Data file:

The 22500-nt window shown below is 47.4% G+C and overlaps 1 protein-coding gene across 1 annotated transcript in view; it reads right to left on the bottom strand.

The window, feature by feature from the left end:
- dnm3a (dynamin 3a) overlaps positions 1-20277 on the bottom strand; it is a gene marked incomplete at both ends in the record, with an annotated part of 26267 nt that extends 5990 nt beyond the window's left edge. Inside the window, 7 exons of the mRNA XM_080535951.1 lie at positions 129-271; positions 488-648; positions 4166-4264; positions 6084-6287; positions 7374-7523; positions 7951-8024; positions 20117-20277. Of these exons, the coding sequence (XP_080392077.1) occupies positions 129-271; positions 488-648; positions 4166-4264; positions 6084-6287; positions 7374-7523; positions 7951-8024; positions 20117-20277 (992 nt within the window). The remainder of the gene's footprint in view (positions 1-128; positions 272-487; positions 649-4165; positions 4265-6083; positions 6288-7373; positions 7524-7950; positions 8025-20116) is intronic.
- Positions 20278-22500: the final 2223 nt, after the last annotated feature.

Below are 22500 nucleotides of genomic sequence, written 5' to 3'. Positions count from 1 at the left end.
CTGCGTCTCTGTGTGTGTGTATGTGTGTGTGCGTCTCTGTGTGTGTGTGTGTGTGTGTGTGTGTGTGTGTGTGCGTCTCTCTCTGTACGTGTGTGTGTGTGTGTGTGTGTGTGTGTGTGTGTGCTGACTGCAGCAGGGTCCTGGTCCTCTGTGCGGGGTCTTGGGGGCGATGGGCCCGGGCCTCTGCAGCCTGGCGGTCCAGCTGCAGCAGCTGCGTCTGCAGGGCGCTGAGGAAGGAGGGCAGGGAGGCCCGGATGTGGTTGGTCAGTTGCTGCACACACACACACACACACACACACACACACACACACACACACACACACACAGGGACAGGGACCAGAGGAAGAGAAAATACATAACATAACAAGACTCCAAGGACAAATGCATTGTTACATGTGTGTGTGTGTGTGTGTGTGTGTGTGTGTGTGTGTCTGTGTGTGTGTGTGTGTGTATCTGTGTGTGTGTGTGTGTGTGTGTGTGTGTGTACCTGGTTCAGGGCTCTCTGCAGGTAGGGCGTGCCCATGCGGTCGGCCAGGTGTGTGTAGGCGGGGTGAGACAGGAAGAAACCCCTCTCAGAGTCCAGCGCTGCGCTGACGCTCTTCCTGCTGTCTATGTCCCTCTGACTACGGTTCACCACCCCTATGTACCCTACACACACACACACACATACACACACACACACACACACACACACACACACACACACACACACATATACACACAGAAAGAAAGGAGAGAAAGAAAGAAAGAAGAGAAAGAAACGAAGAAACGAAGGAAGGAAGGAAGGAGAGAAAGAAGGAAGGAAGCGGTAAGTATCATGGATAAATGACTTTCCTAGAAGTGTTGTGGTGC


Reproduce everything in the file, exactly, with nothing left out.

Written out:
The 22500-nt window shown below is 47.4% G+C and overlaps 1 protein-coding gene across 1 annotated transcript in view; it reads right to left on the bottom strand.

The window, feature by feature from the left end:
- dnm3a (dynamin 3a) overlaps positions 1-20277 on the bottom strand; it is a gene marked incomplete at both ends in the record, with an annotated part of 26267 nt that extends 5990 nt beyond the window's left edge. Inside the window, 7 exons of the mRNA XM_080535951.1 lie at positions 129-271; positions 488-648; positions 4166-4264; positions 6084-6287; positions 7374-7523; positions 7951-8024; positions 20117-20277. Of these exons, the coding sequence (XP_080392077.1) occupies positions 129-271; positions 488-648; positions 4166-4264; positions 6084-6287; positions 7374-7523; positions 7951-8024; positions 20117-20277 (992 nt within the window). The remainder of the gene's footprint in view (positions 1-128; positions 272-487; positions 649-4165; positions 4265-6083; positions 6288-7373; positions 7524-7950; positions 8025-20116) is intronic.
- Positions 20278-22500: the final 2223 nt, after the last annotated feature.

Below are 22500 nucleotides of genomic sequence, written 5' to 3'. Positions count from 1 at the left end.
CTGCGTCTCTGTGTGTGTGTATGTGTGTGTGCGTCTCTGTGTGTGTGTGTGTGTGTGTGTGTGTGTGTGTGTGCGTCTCTCTCTGTACGTGTGTGTGTGTGTGTGTGTGTGTGTGTGTGTGTGCTGACTGCAGCAGGGTCCTGGTCCTCTGTGCGGGGTCTTGGGGGCGATGGGCCCGGGCCTCTGCAGCCTGGCGGTCCAGCTGCAGCAGCTGCGTCTGCAGGGCGCTGAGGAAGGAGGGCAGGGAGGCCCGGATGTGGTTGGTCAGTTGCTGCACACACACACACACACACACACACACACACACACACACACACACACACACAGGGACAGGGACCAGAGGAAGAGAAAATACATAACATAACAAGACTCCAAGGACAAATGCATTGTTACATGTGTGTGTGTGTGTGTGTGTGTGTGTGTGTGTGTGTCTGTGTGTGTGTGTGTGTGTATCTGTGTGTGTGTGTGTGTGTGTGTGTGTGTGTACCTGGTTCAGGGCTCTCTGCAGGTAGGGCGTGCCCATGCGGTCGGCCAGGTGTGTGTAGGCGGGGTGAGACAGGAAGAAACCCCTCTCAGAGTCCAGCGCTGCGCTGACGCTCTTCCTGCTGTCTATGTCCCTCTGACTACGGTTCACCACCCCTATGTACCCTACACACACACACACACATACACACACACACACACACACACACACACACACACACACACACACATATACACACAGAAAGAAAGGAGAGAAAGAAAGAAAGAAGAGAAAGAAACGAAGAAACGAAGGAAGGAAGGAAGGAGAGAAAGAAGGAAGGAAGCGGTAAGTATCATGGATAAATGACTTTCCTAGAAGTGTTGTGGTGC